The bandwidth caps ended cord cutting as a viable tactic for any home where the TV runs a lot, i.e. children are involved.
I agree, but thankfully there are no caps where I live (currently). Time Warner tried and failed, but they may still give it another push.
Dropping their phone and cable package saves me over $100 a month. Granted, it raises the base price of their internet service, but the bill is still substantially less.
With that said, I only follow a few TV shows (free basic cable), so to me this is the best value. Anything else, I will stream if it is available. This will not the best option for everyone, but I believe you should keep your monthly bills (especially subscription services) to a minimum.
That still saddles YOU with being tier 1, 2, 3, n support for basically the rest of your life. Worst case, things go horribly wrong, days/weeks of work are lost, and you are on the hook for that too.
This. If you are offering it (whether you created the software or not), be prepared to support it.
Just playing devil's advocate, but is supporting Windows 7 and MS office really that bad?
Some people are going to hate it just because of market dominance, just like how some people hate all Apple products.
All of my Windows XP images have been specific to the model of the build system at work. It may be possible to make a generic Windows XP image for different hardware configurations, but I honestly have never tried it.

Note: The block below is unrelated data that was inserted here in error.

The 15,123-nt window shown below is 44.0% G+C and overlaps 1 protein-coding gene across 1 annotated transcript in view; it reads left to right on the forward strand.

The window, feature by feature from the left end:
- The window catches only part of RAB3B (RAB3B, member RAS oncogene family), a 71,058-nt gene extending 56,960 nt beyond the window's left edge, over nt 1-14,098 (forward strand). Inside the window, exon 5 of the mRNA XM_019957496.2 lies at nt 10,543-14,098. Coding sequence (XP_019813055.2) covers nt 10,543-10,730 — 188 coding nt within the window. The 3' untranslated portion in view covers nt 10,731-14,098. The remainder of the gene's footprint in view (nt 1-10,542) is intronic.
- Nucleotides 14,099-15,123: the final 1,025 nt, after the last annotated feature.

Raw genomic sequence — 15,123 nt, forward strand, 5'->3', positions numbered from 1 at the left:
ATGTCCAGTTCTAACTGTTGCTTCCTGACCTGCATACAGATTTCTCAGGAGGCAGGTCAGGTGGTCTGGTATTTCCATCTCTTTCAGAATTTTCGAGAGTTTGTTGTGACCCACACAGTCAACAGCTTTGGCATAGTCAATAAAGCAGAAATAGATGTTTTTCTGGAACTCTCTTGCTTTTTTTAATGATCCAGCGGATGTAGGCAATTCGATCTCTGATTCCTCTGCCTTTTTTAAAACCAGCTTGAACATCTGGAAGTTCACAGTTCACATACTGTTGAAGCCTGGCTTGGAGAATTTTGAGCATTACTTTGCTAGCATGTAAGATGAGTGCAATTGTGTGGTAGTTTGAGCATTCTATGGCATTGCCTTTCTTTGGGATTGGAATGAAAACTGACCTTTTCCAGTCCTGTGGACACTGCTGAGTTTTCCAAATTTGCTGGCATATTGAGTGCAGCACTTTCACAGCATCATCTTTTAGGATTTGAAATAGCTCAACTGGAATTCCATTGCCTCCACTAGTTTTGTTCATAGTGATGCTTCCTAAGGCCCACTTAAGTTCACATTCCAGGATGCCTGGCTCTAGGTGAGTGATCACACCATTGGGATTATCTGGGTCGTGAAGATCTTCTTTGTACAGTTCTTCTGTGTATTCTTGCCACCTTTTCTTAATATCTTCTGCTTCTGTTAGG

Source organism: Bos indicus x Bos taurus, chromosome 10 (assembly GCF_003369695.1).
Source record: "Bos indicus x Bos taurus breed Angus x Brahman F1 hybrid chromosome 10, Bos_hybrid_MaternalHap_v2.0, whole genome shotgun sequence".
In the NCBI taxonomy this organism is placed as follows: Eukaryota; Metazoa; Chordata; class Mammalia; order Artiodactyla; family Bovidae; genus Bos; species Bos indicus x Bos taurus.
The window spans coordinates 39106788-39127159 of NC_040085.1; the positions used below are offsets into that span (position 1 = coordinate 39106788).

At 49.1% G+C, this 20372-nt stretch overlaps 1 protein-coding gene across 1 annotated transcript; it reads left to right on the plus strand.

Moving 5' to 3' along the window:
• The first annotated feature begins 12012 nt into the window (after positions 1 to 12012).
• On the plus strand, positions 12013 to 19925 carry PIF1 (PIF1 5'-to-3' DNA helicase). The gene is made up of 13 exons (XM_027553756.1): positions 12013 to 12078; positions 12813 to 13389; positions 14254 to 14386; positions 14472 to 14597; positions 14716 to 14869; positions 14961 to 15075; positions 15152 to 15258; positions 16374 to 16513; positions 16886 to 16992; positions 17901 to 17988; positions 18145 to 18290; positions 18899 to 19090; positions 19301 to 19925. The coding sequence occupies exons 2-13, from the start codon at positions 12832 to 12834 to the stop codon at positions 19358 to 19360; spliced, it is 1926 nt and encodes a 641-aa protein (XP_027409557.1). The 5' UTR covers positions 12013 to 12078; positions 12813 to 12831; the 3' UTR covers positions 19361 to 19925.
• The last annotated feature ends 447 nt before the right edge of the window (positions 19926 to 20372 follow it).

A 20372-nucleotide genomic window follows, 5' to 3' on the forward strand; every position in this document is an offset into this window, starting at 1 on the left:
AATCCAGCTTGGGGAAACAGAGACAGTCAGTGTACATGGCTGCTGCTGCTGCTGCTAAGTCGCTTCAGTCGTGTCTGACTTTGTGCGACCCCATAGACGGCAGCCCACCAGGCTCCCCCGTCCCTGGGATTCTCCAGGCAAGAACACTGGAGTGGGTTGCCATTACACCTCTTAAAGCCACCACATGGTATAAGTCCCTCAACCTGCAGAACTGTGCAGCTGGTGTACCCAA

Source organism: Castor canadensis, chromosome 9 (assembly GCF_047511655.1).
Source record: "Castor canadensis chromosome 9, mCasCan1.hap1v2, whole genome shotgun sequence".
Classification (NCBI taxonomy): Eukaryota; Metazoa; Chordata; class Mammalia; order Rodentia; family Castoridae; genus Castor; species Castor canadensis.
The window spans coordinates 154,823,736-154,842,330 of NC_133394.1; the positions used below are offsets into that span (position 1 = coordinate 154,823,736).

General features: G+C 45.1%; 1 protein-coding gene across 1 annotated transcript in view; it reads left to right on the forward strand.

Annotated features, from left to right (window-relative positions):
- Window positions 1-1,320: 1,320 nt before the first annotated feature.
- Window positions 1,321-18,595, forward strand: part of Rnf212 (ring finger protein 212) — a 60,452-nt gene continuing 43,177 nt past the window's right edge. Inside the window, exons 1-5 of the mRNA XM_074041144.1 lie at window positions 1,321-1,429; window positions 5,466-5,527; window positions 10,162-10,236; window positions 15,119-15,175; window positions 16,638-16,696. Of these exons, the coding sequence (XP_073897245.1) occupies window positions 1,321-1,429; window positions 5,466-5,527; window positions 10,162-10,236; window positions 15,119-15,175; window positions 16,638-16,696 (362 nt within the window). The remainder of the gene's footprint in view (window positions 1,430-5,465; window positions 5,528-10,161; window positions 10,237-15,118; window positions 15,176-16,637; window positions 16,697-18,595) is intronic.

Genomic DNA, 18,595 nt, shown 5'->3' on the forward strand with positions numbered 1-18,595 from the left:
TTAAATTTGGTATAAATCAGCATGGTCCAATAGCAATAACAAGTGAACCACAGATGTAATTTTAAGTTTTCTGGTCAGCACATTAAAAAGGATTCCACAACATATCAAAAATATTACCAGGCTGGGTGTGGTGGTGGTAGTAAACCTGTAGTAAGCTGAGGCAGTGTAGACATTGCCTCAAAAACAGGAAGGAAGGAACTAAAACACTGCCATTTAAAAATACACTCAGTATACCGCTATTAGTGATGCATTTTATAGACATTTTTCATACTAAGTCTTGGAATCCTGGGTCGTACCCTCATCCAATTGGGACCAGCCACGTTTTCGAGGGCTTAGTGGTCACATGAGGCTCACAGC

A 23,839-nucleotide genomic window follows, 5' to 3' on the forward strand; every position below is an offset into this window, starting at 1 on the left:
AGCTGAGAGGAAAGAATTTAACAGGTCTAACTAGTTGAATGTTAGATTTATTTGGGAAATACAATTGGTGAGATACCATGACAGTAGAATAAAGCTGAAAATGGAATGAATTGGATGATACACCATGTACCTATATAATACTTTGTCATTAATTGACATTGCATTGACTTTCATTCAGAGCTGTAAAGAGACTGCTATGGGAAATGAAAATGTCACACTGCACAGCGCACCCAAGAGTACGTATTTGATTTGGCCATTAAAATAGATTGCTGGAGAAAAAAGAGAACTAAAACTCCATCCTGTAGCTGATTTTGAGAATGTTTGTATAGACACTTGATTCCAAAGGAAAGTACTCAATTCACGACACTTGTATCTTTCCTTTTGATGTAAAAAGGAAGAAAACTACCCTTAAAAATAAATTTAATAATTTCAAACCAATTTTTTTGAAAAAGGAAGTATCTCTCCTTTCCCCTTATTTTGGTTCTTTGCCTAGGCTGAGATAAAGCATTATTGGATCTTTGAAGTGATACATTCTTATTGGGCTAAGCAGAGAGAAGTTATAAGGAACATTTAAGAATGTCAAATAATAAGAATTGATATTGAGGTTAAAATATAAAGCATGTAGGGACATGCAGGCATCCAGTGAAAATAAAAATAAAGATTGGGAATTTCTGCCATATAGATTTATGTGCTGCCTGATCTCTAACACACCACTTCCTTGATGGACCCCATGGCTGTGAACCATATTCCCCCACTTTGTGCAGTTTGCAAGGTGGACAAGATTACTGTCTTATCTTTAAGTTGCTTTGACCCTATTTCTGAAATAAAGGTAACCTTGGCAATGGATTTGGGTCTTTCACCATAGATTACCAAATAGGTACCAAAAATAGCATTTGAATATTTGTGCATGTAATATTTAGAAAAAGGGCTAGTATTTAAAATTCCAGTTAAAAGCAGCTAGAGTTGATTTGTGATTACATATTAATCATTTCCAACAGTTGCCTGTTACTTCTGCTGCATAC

To give you an example of the issue we ran into; newer laptops and desktops with updated chipsets would give an error during the configuration portion with our generic Windows 7
Also, I only use the tools Microsoft provides to capture a SysPrep'ed OS; never Partimage, Ghost or Acronis.
I am not an expert on Microsoft's Deployment Toolkit, just trying to point out that they do offer a solution to customize the operating system to your needs and deploy without the purchase of additional software. It is not an overnight process to learn, unless you are extremely gifted.
Or I can manually setup one laptop, then build a customized image.
I am not saying this is easier than Ghost (or other software), that would be lying, but there are a lot of aspects with Windows images that I like. Combining multiple images into one and utilizing single-instance storage allows me to have a 32bit and 64bit image in one ~8GB file. Anytime it is updated, I can replace the
Our XP systems are shrinking in number; however there will still be a percentage out in the wild for the next few years.
This was after we were asked to find a solution without purchasing additional software, which we did.
Now I want access to SCCM.
Also, making an image of a Windows installation with Ghost, Acronis or another program of your choice is not the "correct" way to image multiple machines.